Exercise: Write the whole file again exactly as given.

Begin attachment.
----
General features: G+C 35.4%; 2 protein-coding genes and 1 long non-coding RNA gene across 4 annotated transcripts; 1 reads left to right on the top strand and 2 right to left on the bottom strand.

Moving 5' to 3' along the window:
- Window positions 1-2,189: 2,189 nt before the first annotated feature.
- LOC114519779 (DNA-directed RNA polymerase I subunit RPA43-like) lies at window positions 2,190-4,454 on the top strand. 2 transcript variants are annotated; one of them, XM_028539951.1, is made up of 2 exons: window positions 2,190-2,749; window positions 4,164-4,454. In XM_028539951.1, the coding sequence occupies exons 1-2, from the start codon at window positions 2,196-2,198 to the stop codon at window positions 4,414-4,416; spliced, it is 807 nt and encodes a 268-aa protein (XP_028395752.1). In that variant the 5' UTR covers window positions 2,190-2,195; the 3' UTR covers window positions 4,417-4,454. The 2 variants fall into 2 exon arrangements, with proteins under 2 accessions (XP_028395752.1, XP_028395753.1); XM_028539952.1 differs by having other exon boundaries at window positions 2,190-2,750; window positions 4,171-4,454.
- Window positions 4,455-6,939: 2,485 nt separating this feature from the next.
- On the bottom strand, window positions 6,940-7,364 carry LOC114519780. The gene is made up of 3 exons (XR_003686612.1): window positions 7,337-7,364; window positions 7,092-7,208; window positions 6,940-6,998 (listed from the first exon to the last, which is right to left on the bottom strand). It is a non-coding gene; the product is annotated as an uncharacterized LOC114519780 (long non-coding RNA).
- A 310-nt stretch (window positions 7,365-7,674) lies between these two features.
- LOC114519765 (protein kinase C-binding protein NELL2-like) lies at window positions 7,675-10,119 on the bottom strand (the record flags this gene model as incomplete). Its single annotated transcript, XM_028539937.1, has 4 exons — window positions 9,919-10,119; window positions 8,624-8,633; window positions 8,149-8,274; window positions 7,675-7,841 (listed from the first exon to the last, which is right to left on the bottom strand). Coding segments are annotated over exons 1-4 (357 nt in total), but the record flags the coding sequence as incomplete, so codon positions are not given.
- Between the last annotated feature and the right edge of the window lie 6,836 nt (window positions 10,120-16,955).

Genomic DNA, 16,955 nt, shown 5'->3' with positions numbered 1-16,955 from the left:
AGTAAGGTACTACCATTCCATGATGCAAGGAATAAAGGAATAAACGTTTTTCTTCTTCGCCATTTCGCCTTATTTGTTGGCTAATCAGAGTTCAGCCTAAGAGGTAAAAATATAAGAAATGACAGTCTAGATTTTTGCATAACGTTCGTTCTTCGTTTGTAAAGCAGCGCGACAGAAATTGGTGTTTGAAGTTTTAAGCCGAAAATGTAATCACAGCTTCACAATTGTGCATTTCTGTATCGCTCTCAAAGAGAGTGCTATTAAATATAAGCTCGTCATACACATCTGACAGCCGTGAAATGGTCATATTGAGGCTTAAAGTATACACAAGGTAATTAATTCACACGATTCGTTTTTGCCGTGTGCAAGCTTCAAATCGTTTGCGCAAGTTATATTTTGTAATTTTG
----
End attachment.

General features: G+C 35.4%; 2 protein-coding genes and 1 long non-coding RNA gene across 4 annotated transcripts; 1 reads left to right on the top strand and 2 right to left on the bottom strand.

Moving 5' to 3' along the window:
- Window positions 1-2,189: 2,189 nt before the first annotated feature.
- LOC114519779 (DNA-directed RNA polymerase I subunit RPA43-like) lies at window positions 2,190-4,454 on the top strand. 2 transcript variants are annotated; one of them, XM_028539951.1, is made up of 2 exons: window positions 2,190-2,749; window positions 4,164-4,454. In XM_028539951.1, the coding sequence occupies exons 1-2, from the start codon at window positions 2,196-2,198 to the stop codon at window positions 4,414-4,416; spliced, it is 807 nt and encodes a 268-aa protein (XP_028395752.1). In that variant the 5' UTR covers window positions 2,190-2,195; the 3' UTR covers window positions 4,417-4,454. The 2 variants fall into 2 exon arrangements, with proteins under 2 accessions (XP_028395752.1, XP_028395753.1); XM_028539952.1 differs by having other exon boundaries at window positions 2,190-2,750; window positions 4,171-4,454.
- Window positions 4,455-6,939: 2,485 nt separating this feature from the next.
- On the bottom strand, window positions 6,940-7,364 carry LOC114519780. The gene is made up of 3 exons (XR_003686612.1): window positions 7,337-7,364; window positions 7,092-7,208; window positions 6,940-6,998 (listed from the first exon to the last, which is right to left on the bottom strand). It is a non-coding gene; the product is annotated as an uncharacterized LOC114519780 (long non-coding RNA).
- A 310-nt stretch (window positions 7,365-7,674) lies between these two features.
- LOC114519765 (protein kinase C-binding protein NELL2-like) lies at window positions 7,675-10,119 on the bottom strand (the record flags this gene model as incomplete). Its single annotated transcript, XM_028539937.1, has 4 exons — window positions 9,919-10,119; window positions 8,624-8,633; window positions 8,149-8,274; window positions 7,675-7,841 (listed from the first exon to the last, which is right to left on the bottom strand). Coding segments are annotated over exons 1-4 (357 nt in total), but the record flags the coding sequence as incomplete, so codon positions are not given.
- Between the last annotated feature and the right edge of the window lie 6,836 nt (window positions 10,120-16,955).

Genomic DNA, 16,955 nt, shown 5'->3' with positions numbered 1-16,955 from the left:
AGTAAGGTACTACCATTCCATGATGCAAGGAATAAAGGAATAAACGTTTTTCTTCTTCGCCATTTCGCCTTATTTGTTGGCTAATCAGAGTTCAGCCTAAGAGGTAAAAATATAAGAAATGACAGTCTAGATTTTTGCATAACGTTCGTTCTTCGTTTGTAAAGCAGCGCGACAGAAATTGGTGTTTGAAGTTTTAAGCCGAAAATGTAATCACAGCTTCACAATTGTGCATTTCTGTATCGCTCTCAAAGAGAGTGCTATTAAATATAAGCTCGTCATACACATCTGACAGCCGTGAAATGGTCATATTGAGGCTTAAAGTATACACAAGGTAATTAATTCACACGATTCGTTTTTGCCGTGTGCAAGCTTCAAATCGTTTGCGCAAGTTATATTTTGTAATTTTG